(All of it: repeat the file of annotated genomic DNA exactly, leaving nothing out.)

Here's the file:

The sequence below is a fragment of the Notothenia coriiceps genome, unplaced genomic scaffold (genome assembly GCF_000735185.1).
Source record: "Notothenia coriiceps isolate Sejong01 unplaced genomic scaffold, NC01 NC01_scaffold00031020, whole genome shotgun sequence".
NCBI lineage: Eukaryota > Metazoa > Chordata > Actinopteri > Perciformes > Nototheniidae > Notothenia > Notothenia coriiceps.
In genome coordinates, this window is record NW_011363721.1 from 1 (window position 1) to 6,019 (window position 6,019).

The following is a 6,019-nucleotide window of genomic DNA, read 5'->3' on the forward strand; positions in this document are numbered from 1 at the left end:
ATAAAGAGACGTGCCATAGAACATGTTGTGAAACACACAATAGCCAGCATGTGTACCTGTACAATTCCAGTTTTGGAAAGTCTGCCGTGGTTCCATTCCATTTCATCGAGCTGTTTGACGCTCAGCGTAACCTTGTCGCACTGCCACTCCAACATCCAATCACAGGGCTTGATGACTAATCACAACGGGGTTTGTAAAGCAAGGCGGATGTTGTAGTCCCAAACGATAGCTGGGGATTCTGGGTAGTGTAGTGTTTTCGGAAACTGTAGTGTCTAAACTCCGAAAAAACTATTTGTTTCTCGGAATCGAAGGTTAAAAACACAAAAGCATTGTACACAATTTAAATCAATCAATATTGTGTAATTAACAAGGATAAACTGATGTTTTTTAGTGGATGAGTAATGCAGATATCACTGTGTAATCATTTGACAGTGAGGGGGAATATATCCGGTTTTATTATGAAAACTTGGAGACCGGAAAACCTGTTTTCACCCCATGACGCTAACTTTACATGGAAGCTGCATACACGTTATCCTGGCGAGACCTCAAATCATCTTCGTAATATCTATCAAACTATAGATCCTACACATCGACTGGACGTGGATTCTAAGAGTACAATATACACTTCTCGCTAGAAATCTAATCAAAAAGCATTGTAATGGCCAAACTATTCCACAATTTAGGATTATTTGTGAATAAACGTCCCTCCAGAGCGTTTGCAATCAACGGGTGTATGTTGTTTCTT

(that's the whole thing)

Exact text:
The sequence below is a fragment of the Notothenia coriiceps genome, unplaced genomic scaffold (genome assembly GCF_000735185.1).
Source record: "Notothenia coriiceps isolate Sejong01 unplaced genomic scaffold, NC01 NC01_scaffold00031020, whole genome shotgun sequence".
NCBI lineage: Eukaryota > Metazoa > Chordata > Actinopteri > Perciformes > Nototheniidae > Notothenia > Notothenia coriiceps.
In genome coordinates, this window is record NW_011363721.1 from 1 (window position 1) to 6,019 (window position 6,019).

The following is a 6,019-nucleotide window of genomic DNA, read 5'->3' on the forward strand; positions in this document are numbered from 1 at the left end:
ATAAAGAGACGTGCCATAGAACATGTTGTGAAACACACAATAGCCAGCATGTGTACCTGTACAATTCCAGTTTTGGAAAGTCTGCCGTGGTTCCATTCCATTTCATCGAGCTGTTTGACGCTCAGCGTAACCTTGTCGCACTGCCACTCCAACATCCAATCACAGGGCTTGATGACTAATCACAACGGGGTTTGTAAAGCAAGGCGGATGTTGTAGTCCCAAACGATAGCTGGGGATTCTGGGTAGTGTAGTGTTTTCGGAAACTGTAGTGTCTAAACTCCGAAAAAACTATTTGTTTCTCGGAATCGAAGGTTAAAAACACAAAAGCATTGTACACAATTTAAATCAATCAATATTGTGTAATTAACAAGGATAAACTGATGTTTTTTAGTGGATGAGTAATGCAGATATCACTGTGTAATCATTTGACAGTGAGGGGGAATATATCCGGTTTTATTATGAAAACTTGGAGACCGGAAAACCTGTTTTCACCCCATGACGCTAACTTTACATGGAAGCTGCATACACGTTATCCTGGCGAGACCTCAAATCATCTTCGTAATATCTATCAAACTATAGATCCTACACATCGACTGGACGTGGATTCTAAGAGTACAATATACACTTCTCGCTAGAAATCTAATCAAAAAGCATTGTAATGGCCAAACTATTCCACAATTTAGGATTATTTGTGAATAAACGTCCCTCCAGAGCGTTTGCAATCAACGGGTGTATGTTGTTTCTT